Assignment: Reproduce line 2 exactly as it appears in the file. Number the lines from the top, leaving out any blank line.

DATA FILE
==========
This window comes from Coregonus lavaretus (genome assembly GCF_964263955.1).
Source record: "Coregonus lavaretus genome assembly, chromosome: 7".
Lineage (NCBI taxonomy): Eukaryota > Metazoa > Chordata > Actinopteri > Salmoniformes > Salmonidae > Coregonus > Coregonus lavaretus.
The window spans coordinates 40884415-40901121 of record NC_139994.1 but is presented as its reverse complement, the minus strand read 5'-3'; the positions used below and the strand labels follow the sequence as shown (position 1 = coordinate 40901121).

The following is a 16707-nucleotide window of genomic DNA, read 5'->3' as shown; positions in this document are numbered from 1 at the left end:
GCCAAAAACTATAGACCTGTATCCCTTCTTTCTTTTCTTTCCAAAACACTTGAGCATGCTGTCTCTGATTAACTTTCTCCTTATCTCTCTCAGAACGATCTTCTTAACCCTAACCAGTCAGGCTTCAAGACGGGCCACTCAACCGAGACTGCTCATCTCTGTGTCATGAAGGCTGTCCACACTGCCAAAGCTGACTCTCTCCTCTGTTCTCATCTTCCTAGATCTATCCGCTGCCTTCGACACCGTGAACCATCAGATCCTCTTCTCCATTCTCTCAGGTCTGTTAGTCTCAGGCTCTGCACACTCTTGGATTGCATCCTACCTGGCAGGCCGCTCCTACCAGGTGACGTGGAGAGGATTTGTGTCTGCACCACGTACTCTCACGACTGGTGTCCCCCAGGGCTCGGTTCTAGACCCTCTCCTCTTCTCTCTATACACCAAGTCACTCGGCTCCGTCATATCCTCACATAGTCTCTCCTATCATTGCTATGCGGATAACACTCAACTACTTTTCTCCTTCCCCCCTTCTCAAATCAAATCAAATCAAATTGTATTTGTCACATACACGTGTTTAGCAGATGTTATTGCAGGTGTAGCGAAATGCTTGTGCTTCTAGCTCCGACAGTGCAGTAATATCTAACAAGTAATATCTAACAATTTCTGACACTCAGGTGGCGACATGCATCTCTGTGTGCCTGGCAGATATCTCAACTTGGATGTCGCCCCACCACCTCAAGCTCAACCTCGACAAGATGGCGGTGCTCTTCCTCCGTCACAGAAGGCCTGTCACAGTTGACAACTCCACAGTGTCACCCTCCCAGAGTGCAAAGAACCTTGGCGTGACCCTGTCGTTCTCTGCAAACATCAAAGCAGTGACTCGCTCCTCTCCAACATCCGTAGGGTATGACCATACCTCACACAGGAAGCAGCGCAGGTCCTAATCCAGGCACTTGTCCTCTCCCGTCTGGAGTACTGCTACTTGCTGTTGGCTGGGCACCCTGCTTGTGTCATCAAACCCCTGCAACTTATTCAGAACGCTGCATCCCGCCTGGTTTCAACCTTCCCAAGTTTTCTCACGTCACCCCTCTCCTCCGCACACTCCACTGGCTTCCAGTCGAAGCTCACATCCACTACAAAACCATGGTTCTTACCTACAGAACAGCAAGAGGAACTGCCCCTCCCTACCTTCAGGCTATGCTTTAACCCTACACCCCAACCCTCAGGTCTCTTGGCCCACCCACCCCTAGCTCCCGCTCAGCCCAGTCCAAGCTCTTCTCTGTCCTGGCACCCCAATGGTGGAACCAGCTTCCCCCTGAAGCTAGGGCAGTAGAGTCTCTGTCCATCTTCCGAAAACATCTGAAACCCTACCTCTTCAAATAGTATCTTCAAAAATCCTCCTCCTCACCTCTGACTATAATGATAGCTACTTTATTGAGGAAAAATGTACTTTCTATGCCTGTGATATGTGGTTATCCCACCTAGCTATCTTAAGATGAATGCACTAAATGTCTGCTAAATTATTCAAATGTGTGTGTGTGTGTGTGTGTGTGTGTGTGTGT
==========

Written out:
Source record: "Coregonus lavaretus genome assembly, chromosome: 7".